Alterations in breast sensitivity can occur over the course of a lifetime as a result of factors such as ageing skin, thinner skin, and a reduction in breast size. Breast sensitivity is also potentially influenced by conditions such as breast cancer.
Alterations like this can also be caused by breast surgery. You should be prepared for the potential side effect of a loss of sensitivity; nevertheless, in some people, the breast region may become more sensitive. Surgical procedures, on the other hand, often only induce transitory shifts in sensitivity.
Influencing Factors in Breast Sensitivity
Changes in breast sensitivity are possible as a response to the alteration in breast size brought on by surgery. During breast surgery, the surgeon will take extra precautions to safeguard the nerves in the breast; yet, nerve pathways may still be damaged on occasion. It is less common for sensitivity to be affected by surgical procedures that do not involve cutting the nerves that link to the nipple.
In breast reduction surgery, there are techniques that do not undermine the breast tissue, which preserve normal sensitivity. In breast augmentation surgery, when placing a reasonably sized implant, doctors can identify the fourth intercostal nerve branch, which extends to the nipple. Your breast’s normal sensitivity can be preserved when your doctor avoids interference with the fourth intercostal nerve branch. An implant that is too large, however, may stretch the nerve supply and affect sensitivity.
Preoperative testing to determine Breast Sensitivity
Prior to surgery, the surgeon may do a sensitivity test in order to determine the degree to which the breasts have become more or less sensitive. In order to assess breast sensitivity and nipple erection, medical professionals may make use of a wide number of diagnostic procedures. They could use an energy-based stimulation of the nipple or a cotton ball to stimulate the nipple. Alternatively, they might utilise a cotton ball. Nipple sensitivity tests might be challenging to conduct from a scientific perspective because of the variable nature of the data.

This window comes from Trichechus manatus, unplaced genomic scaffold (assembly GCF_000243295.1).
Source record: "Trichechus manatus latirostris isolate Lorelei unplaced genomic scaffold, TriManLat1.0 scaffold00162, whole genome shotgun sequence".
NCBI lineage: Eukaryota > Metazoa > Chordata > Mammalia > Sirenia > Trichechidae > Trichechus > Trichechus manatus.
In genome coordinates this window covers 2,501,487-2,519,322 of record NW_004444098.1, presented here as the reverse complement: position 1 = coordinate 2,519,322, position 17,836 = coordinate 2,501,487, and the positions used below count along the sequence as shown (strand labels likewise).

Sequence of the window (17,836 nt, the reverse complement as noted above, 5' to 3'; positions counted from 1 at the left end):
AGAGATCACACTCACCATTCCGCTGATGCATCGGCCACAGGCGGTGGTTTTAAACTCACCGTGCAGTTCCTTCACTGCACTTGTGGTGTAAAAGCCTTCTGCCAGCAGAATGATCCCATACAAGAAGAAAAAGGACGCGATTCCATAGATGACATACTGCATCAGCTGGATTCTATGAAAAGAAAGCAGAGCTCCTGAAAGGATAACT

What Do the Studies Say About Sensitivity after Breast Surgery?
The findings of the following studies will provide you with a more accurate picture of what to expect:
- Courtiss and Goldwyn Clinical Study: A comparison of breast sensitivity before and after surgery was carried out, during which it was shown that smaller breasts are often more sensitive than larger breasts. (What this means is that overall sensitivity increases in proportion to the size of the breast.)
- Tairych et al. Study: According to the findings of the study, the usual denominators for breast sensitivity include the fact that the skin in the upper quadrant of the breast was the most sensitive, the nipple was the least sensitive, and the areola was located in the middle of these sensitivity spectrums. (This indicates that the skin that covered the uppermost portion of the breast was the most sensitive, the areola that around the nipple was medium sensitive, and the nipple itself was the least sensitive.)
- Gonzalez et al Study: In a study that looked at 84 women who had reduction mammoplasty, the researchers found that over 90 percent of the patients preserved nipple-areola sensitivity. The research also discovered that sensitivity retention was greater when the amount of breast tissue removed after the procedure was less than 550 gm. (What this implies is that breast sensitivity does not change in the nipple and areola region of the breast following breast reduction surgery for more than ninety percent of patients.) If you have fewer than 550 grammes of breast tissue removed, you will have the best possible chance of retaining complete breast sensitivity.